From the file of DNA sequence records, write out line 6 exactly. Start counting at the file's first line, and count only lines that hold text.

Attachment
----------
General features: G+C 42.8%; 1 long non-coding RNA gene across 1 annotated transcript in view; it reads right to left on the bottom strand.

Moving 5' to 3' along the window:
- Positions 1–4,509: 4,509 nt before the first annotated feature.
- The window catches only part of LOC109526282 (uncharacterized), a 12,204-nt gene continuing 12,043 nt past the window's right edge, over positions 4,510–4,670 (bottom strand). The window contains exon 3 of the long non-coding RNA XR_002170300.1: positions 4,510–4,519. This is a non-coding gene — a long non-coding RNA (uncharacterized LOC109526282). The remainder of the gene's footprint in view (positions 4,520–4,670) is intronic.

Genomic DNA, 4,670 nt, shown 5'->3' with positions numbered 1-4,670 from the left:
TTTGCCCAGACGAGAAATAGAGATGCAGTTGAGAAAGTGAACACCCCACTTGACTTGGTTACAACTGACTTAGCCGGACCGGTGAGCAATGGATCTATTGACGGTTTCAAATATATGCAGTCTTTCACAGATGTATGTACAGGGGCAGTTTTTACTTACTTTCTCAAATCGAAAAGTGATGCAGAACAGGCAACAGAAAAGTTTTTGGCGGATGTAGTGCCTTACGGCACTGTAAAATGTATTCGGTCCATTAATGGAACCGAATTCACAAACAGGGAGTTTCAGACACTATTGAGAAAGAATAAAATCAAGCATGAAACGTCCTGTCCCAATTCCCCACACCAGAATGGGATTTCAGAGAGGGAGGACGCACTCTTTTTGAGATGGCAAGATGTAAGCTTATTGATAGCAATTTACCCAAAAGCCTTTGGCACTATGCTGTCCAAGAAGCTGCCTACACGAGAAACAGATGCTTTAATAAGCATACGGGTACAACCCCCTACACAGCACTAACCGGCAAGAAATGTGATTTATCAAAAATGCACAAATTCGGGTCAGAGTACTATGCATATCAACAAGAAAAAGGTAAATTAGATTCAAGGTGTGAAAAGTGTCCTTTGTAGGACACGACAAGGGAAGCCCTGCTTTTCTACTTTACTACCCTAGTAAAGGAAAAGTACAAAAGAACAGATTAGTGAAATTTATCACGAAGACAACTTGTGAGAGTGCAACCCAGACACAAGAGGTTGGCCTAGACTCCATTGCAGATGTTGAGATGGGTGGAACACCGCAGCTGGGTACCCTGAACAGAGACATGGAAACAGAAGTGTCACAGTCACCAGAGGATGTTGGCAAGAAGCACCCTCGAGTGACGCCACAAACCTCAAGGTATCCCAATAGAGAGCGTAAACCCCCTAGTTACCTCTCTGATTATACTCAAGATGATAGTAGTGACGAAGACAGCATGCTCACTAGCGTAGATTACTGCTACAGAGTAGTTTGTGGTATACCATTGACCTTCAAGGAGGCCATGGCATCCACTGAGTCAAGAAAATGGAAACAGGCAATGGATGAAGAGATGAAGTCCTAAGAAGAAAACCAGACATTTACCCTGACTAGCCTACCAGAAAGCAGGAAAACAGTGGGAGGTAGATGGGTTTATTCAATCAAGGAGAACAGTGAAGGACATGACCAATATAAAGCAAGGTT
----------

TTTGCCCAGACGAGAAATAGAGATGCAGTTGAGAAAGTGAACACCCCACTTGACTTGGTTACAACTGACTTAGCCGGACCGGTGAGCAATGGATCTATTGACGGTTTCAAATATATGCAGTCTTTCACAGATGTATGTACAGGGGCAGTTTTTACTTACTTTCTCAAATCGAAAAGTGATGCAGAACAGGCAACAGAAAAGTTTTTGGCGGATGTAGTGCCTTACGGCACTGTAAAATGTATTCGGTCCATTAATGGAACCGAATTCACAAACAGGGAGTTTCAGACACTATTGAGAAAGAATAAAATCAAGCATGAAACGTCCTGTCCCAATTCCCCACACCAGAATGGGATTTCAGAGAGGGAGGACGCACTCTTTTTGAGATGGCAAGATGTAAGCTTATTGATAGCAATTTACCCAAAAGCCTTTGGCACTATGCTGTCCAAGAAGCTGCCTACACGAGAAACAGATGCTTTAATAAGCATACGGGTACAACCCCCTACACAGCACTAACCGGCAAGAAATGTGATTTATCAAAAATGCACAAATTCGGGTCAGAGTACTATGCATATCAACAAGAAAAAGGTAAATTAGATTCAAGGTGTGAAAAGTGTCCTTTGTAGGACACGACAAGGGAAGCCCTGCTTTTCTACTTTACTACCCTAGTAAAGGAAAAGTACAAAAGAACAGATTAGTGAAATTTATCACGAAGACAACTTGTGAGAGTGCAACCCAGACACAAGAGGTTGGCCTAGACTCCATTGCAGATGTTGAGATGGGTGGAACACCGCAGCTGGGTACCCTGAACAGAGACATGGAAACAGAAGTGTCACAGTCACCAGAGGATGTTGGCAAGAAGCACCCTCGAGTGACGCCACAAACCTCAAGGTATCCCAATAGAGAGCGTAAACCCCCTAGTTACCTCTCTGATTATACTCAAGATGATAGTAGTGACGAAGACAGCATGCTCACTAGCGTAGATTACTGCTACAGAGTAGTTTGTGGTATACCATTGACCTTCAAGGAGGCCATGGCATCCACTGAGTCAAGAAAATGGAAACAGGCAATGGATGAAGAGATGAAGTCCTAAGAAGAAAACCAGACATTTACCCTGACTAGCCTACCAGAAAGCAGGAAAACAGTGGGAGGTAGATGGGTTTATTCAATCAAGGAGAACAGTGAAGGACATGACCAATATAAAGCAAGGTT